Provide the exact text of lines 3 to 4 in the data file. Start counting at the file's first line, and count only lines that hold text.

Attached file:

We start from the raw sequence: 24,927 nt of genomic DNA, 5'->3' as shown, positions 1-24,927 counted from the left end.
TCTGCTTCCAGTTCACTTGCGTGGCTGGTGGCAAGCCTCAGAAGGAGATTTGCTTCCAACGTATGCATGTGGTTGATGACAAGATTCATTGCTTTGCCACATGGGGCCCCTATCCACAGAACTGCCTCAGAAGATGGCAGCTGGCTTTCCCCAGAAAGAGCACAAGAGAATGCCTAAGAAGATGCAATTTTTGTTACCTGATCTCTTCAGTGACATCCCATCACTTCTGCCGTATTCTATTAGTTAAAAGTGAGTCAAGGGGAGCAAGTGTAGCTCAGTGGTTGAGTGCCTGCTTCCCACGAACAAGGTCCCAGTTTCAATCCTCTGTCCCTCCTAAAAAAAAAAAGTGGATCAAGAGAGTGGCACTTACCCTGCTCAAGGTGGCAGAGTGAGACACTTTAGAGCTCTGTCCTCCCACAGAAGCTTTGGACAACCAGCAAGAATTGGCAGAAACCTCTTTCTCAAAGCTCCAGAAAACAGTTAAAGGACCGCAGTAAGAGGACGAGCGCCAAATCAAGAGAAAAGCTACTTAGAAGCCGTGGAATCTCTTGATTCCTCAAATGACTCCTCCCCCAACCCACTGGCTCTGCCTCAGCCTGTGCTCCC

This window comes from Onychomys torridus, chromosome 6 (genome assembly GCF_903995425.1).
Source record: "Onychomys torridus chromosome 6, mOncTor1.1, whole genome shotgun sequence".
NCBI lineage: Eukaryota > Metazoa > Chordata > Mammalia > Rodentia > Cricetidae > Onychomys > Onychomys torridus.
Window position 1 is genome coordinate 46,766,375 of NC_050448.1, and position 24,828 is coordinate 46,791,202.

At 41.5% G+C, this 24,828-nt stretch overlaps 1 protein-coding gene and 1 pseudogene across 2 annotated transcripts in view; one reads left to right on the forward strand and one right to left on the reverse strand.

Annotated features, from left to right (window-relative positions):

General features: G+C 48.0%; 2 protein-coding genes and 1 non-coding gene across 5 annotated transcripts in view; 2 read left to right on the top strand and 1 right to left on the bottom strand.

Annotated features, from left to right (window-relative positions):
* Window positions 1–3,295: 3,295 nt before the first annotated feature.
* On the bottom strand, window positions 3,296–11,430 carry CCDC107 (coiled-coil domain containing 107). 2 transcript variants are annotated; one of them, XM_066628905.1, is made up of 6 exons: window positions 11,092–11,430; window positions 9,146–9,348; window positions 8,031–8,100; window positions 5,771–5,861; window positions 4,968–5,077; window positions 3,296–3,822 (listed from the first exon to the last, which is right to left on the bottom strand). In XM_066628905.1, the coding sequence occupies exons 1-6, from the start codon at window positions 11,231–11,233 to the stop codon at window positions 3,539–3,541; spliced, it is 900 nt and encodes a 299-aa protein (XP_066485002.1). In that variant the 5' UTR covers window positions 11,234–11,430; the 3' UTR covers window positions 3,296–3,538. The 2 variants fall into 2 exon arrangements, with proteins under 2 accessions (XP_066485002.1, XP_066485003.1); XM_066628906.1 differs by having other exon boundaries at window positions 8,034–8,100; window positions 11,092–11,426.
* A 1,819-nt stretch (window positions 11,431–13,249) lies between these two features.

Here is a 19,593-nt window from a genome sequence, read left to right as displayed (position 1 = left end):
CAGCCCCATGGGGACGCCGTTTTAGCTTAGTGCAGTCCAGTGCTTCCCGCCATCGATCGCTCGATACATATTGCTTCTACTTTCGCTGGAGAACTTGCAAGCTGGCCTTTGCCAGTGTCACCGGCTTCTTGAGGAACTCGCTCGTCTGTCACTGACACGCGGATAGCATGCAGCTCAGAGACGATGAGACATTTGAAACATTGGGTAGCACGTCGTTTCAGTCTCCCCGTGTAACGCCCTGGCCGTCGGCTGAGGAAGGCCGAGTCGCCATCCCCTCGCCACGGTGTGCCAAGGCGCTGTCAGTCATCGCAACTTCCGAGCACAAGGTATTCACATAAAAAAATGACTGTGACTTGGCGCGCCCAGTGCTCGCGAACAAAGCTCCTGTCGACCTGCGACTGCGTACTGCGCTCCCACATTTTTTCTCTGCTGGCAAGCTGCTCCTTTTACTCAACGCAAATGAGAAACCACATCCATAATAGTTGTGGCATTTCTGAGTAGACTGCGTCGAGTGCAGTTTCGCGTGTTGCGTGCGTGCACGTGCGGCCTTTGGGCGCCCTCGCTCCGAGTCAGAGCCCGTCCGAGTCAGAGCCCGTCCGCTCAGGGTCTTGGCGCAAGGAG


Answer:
This window comes from Onychomys torridus, chromosome 6 (genome assembly GCF_903995425.1).
Source record: "Onychomys torridus chromosome 6, mOncTor1.1, whole genome shotgun sequence".